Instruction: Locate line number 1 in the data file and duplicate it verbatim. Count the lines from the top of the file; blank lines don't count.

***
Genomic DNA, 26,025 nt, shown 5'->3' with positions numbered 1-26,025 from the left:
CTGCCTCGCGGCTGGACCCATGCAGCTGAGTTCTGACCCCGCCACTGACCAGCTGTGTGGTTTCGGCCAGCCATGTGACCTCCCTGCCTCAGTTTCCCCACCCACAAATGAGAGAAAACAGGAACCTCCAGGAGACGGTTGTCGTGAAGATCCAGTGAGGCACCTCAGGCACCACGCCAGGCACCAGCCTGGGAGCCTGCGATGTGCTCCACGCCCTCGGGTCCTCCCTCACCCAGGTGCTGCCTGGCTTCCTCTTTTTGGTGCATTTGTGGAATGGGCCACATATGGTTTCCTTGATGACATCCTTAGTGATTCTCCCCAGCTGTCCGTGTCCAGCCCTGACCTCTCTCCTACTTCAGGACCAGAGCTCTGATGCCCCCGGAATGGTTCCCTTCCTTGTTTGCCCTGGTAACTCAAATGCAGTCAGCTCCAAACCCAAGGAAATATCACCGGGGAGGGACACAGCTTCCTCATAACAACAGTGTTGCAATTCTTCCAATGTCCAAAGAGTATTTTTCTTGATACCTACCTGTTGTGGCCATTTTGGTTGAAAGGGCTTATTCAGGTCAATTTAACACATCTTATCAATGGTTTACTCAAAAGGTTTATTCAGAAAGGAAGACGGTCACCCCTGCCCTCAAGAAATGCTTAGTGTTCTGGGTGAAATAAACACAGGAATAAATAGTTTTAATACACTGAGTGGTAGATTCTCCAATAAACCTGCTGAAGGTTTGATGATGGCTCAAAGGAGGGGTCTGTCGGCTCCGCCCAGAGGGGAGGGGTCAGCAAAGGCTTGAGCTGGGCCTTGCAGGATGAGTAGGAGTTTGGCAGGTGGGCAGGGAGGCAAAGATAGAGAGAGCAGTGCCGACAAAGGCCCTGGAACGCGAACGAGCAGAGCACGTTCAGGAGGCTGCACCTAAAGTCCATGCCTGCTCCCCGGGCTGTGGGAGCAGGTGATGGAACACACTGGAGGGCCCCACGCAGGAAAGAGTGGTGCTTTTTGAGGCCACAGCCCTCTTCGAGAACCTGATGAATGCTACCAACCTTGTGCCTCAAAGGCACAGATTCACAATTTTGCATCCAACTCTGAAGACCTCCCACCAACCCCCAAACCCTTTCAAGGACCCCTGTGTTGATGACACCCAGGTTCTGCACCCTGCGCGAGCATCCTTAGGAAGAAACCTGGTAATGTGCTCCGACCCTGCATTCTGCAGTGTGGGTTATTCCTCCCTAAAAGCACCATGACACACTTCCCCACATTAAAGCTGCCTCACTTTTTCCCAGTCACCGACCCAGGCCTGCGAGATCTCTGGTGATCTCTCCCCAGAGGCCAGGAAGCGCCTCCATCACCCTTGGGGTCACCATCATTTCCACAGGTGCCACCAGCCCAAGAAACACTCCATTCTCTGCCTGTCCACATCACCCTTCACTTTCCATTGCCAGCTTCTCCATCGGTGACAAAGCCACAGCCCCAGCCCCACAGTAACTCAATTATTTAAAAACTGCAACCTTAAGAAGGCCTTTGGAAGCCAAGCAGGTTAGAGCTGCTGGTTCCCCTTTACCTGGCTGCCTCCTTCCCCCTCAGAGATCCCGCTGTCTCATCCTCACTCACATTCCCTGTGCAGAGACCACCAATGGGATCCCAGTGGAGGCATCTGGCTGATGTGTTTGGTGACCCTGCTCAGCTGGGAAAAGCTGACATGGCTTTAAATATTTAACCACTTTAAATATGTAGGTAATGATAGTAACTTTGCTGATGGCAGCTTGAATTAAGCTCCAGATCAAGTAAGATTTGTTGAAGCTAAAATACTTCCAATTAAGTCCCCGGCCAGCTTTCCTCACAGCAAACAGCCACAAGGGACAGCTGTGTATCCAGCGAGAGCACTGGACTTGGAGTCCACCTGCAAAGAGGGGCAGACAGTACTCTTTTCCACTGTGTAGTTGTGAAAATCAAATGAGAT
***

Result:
Genomic DNA, 26,025 nt, shown 5'->3' with positions numbered 1-26,025 from the left: